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Home loses $23,000 yearly to house antiques?

Wednesday, July 26, 2017

Inspired by several past conversations.

From a financial perspective, should a single buy a one bedroom HDB apartment for $100,000 or a three bedroom HDB apartment for $500,000? 

The former seems less demanding financially. However, in the latter, he could rent out two bedrooms and that could conservatively net him around $15,000 a year. 

The apartment could generate $450,000 in 30 years and, in his golden years, his apartment is almost free of charge.

If we are the sociable type and do not mind dealing with tenants, then, buying the bigger apartment which has the option of income generation makes sense. 

For any income investor, having such a temperament is fortunate.

If we are not the sociable type and if we value privacy highly, the one bedroom apartment is probably sufficient unless we are an antique collector and need more room to house our collection.

If we are not prepared to rent out two bedrooms, then, we are not only losing out on $15,000 a year in rental income but we are also paying 5x more for a home. 

Spread $400,000 over 50 years (assuming that is the length of our remaining life on earth) is $8,000 a year. 

OK, if we have a pretty pricey antique collection to house, maybe paying $23,000 a year is peanuts.

If we want our very own place to call home till the day we say farewell to this world, ask how much space do we need and could the price tag be smaller?

What is the topic of this blog?

Well, it is not about affordability.

Related posts:
1. Housing and CPF.
2. A big loan and CPF not enough.

3. Affordability and value for money.


Laurence said...

3-rm flats cost 500k nowadays??? It's becoming ridiculous. HDB flats are suppose to be cheap housing for the masses.
Besides privacy consideration, there are many other issues to renting out rooms. I had my fair share "tenants from hell" in the 1990s:
One never ever vacuum his room, brought a new woman to his room every other night. And kept me locked out of my own home for hours countless times, each time with the excuse that he accidentally latched the main door and was sleeping.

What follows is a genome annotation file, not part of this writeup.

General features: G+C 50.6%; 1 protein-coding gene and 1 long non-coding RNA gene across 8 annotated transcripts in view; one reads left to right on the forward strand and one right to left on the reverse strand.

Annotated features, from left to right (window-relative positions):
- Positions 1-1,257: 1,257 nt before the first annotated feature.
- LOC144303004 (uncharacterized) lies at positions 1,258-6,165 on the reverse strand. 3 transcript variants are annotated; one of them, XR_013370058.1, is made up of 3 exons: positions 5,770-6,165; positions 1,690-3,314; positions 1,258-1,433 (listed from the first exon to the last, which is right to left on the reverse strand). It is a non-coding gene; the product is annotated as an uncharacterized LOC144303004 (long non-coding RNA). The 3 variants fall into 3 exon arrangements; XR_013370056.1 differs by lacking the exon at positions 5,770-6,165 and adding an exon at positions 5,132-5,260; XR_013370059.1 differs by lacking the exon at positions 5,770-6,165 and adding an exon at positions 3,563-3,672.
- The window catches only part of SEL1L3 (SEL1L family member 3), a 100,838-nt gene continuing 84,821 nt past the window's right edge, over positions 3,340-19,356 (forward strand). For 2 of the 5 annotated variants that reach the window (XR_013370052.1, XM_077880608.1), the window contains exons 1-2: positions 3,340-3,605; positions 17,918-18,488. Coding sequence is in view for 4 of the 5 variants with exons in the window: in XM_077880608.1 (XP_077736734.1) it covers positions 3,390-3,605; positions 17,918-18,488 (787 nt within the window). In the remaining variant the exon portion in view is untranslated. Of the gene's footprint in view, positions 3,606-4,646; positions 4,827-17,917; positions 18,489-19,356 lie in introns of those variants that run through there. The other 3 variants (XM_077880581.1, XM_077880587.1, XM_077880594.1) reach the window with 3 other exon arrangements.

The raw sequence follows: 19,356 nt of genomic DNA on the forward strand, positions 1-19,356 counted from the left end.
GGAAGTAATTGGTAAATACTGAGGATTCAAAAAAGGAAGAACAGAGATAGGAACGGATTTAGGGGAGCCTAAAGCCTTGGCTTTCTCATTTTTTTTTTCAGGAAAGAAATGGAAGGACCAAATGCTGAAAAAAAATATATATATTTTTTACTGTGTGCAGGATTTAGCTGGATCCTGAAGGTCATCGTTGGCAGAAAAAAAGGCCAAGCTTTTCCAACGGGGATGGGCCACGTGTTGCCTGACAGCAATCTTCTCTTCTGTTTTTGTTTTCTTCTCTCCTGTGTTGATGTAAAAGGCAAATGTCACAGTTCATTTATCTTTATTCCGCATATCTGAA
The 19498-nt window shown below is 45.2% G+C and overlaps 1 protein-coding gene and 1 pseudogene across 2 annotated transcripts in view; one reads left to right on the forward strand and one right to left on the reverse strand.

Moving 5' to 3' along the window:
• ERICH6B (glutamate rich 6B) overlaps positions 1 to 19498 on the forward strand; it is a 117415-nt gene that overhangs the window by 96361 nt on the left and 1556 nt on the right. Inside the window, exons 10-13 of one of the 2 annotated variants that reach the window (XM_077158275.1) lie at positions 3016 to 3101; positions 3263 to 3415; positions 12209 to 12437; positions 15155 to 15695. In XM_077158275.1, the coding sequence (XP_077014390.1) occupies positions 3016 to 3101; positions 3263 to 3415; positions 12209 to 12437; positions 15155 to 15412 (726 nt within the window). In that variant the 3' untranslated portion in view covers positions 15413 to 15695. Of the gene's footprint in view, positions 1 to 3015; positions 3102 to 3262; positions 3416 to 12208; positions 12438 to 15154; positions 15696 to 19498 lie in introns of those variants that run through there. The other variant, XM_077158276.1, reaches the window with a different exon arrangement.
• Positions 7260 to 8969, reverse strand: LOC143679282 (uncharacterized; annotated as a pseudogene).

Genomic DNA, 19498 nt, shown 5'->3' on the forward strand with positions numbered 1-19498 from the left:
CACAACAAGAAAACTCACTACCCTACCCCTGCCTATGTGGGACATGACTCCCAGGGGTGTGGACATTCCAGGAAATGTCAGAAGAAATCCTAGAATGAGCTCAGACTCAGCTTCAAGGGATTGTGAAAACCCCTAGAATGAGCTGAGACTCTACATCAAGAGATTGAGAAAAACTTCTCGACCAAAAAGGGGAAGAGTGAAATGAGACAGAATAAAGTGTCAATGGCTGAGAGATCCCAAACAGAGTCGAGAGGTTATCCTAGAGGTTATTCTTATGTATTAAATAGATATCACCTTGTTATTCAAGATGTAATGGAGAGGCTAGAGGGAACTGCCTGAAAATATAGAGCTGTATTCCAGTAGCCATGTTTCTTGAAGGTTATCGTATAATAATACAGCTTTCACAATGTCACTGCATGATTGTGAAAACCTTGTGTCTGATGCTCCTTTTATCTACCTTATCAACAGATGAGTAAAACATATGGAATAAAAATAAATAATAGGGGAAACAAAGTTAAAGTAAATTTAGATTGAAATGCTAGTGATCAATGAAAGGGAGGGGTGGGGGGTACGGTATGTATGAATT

Another one, a student kept eating all my food in the kitchen and fridge, including the food that I wanted to have for dinner when I return home from work. which meant I had to go down to buy dinner.
My first flat was a new 5-rm, which I subsequently sort of regretted not getting the gigantic 2-in-1 executive flat instead. Still, after knocking down 2 rooms, my living room was big enough for me to train my shuttle run and 2.4km run on rainy days.

AK71 said...

Hi Laurence,

3 bedrooms. That would be a 4 room HDB flat. ;p

Unless we need the money (or the company of strangers), avoid being a landlord. :)

AK71 said...

Better to collect rent like this?

Man collects rent from his boss.

Collect from boss and not collect for boss. ;)

Bad AK! Bad AK! ;p

AK71 said...

See also:

Do you want to be a landlord?

foolish chameleon said...


what about the fact that the flat needs to be returned to the govt after 50 years?
how do we take that into the equation, if say we get the 3BR for 500k and rent out 2 BR?

AK71 said...

Hi fc,

The issue of lease decay is especially relevant for older HDB flats. If a single would like to buy a resale HDB flat which allows him to rent out 2 rooms, it would be more reassuring to buy a flat with a longer remaining lease in case he should be blessed with longevity. ;)

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